AI and machine learning control animal and human eye detection and real-time tracking AF (down to -2 EV). This is the equivalent of what you’d get with a much more expensive, full frame camera like the a9!

There aren’t many differences between the a6600 and a6400. But the “flagship” a6600 has 5-axis in-body image stabilization to reduce camera shake. And it has eye detection when shooting video and a headphone port.

You also get a much longer life due to the newer NP-FZ100 battery. And more time in the field can, of course, help you get that perfect shot in wildlife photography.

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8. Sony a6400

from $672.00
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Camera Type
Camera type Mirrorless BYMirrorless
Megapixels
The higher the number of megapixels, the more detail the cameras sensor can capture.
24.2 MP
Sensor Format
Refers to the most commonly used sensor sizes.
APS C 1APS-C
Sensor Size
The sensor size contributes to the overall quality as well as the dynamic and tonal range a camera can capture. As a rule of thumb, the more surface there is to read the light, the more information it will capture.
15.6 x 23.5 mm
Frame Rate
The number of sequential frames per second the camera can write to the memory card when shooting in burst or continuous mode.
11 fps
Autofocus Points
Autofocus points show where the camera is focusing graphically as squares or brackets in Live View or on an electronic viewfinder. These points are also used for light meter readings.
425
Pros
  • Superb image quality for APS-C
  • Good Low-Light Performance
  • Compact camera body
  • No time limit for recording video
Cons
  • No In-camera RAW-image editing
  • No in-body image stabilization
  • Screen tilts but no further articulation
  • Complicated menu system

As explained above, the Sony a6400 is similar to the a6600. But it is a few hundred dollars less expensive. You can compare the a6400 and a6600 and decide if it’s worth the extra cost.

As mentioned, the a6600 has IBIS, a larger buffer size, better low-light performance, and double the number of shots per battery charge.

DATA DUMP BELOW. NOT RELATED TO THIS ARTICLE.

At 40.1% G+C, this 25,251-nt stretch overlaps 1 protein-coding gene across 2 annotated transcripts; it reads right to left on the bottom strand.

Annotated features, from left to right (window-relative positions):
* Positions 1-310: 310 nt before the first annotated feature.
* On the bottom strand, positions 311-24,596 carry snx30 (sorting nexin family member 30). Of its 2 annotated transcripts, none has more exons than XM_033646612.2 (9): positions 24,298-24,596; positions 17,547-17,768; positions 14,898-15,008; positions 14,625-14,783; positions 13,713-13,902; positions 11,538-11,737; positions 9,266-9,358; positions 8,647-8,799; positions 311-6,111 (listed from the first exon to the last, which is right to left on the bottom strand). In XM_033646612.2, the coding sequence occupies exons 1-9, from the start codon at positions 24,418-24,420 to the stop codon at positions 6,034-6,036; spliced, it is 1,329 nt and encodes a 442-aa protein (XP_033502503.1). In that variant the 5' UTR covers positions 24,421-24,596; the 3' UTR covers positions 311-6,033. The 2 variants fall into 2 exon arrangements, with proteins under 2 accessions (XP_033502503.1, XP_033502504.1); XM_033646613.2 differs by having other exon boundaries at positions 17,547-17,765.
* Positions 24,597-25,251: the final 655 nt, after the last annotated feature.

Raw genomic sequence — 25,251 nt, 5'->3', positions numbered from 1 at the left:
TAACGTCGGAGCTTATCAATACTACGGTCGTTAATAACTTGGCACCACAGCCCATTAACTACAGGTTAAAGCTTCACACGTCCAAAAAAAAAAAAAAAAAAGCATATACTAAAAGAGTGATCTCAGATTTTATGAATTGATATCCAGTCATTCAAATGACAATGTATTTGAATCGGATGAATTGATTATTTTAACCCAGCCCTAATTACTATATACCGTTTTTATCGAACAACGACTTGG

However, both models suffer from a small viewfinder, a lack of GPS, and poor ergonomics.

The “mid-range” a6400 is lighter and has a built-in flash. And it has better color depth and dynamic range for wildlife photography.

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9. Sony a7R III

from $2,034.95
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Camera Type
Camera type Mirrorless BYMirrorless
Megapixels
The higher the number of megapixels, the more detail the cameras sensor can capture.
42.4 MP
Sensor Format
Refers to the most commonly used sensor sizes.
Full frame 2Full Frame
Sensor Size
The sensor size contributes to the overall quality as well as the dynamic and tonal range a camera can capture. As a rule of thumb, the more surface there is to read the light, the more information it will capture.
24 x 35.9 mm
Frame Rate
The number of sequential frames per second the camera can write to the memory card when shooting in burst or continuous mode.
10 fps
Autofocus Points
Autofocus points show where the camera is focusing graphically as squares or brackets in Live View or on an electronic viewfinder. These points are also used for light meter readings.
425
Pros
  • Excellent image resolution
  • Wide ISO range with 50 ISO setting
  • Sophisticated and reliable AF system
  • Dual card slot for more capacity
  • Great silent shooting mode for sensitive situations
Cons
  • No video until image buffer is clear
  • Long and complicated menu system
  • Slow 10 fps maximum burst
  • 4K video is not as smooth compared to newer camera models

The Sony a7R III is the last of the interchangeable lens cameras for wildlife photography on our list. It boasts a full frame 42 MP BSI sensor. If you plan on doing a lot of bird photography, you can crop it to APS-C format to get the extra reach and still get 18 MP images.

The design is similar to that of the a7 III and a9. It has dual memory card slots, good battery life, and weather sealing. These are all important features to have when you spend long periods outdoors shooting wildlife photography.

The EVF has a higher resolution and a faster refresh rate than the one on the a7 III. So you have a smoother-looking and clearer view of your subject for framing and focusing.

On the other hand, the highest frame rate of 10 fps (or 8 fps with live view) is slightly disappointing. And the autofocus system is problematic. It’s not ideal for wildlife action shots.

The “keeper rate” is only around 70%. And phase detection AF doesn’t work at apertures smaller than f/8. That means the camera locks focus after the first frame of a burst… unless you drop down to the low setting of 3 fps.

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10. Sony Cyber-shot RX10 IV

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Camera Type
Camera type Bridge BYBridge
Megapixels
The higher the number of megapixels, the more detail the cameras sensor can capture.
20 MP
Sensor Format
Refers to the most commonly used sensor sizes.
1 11"
Sensor Size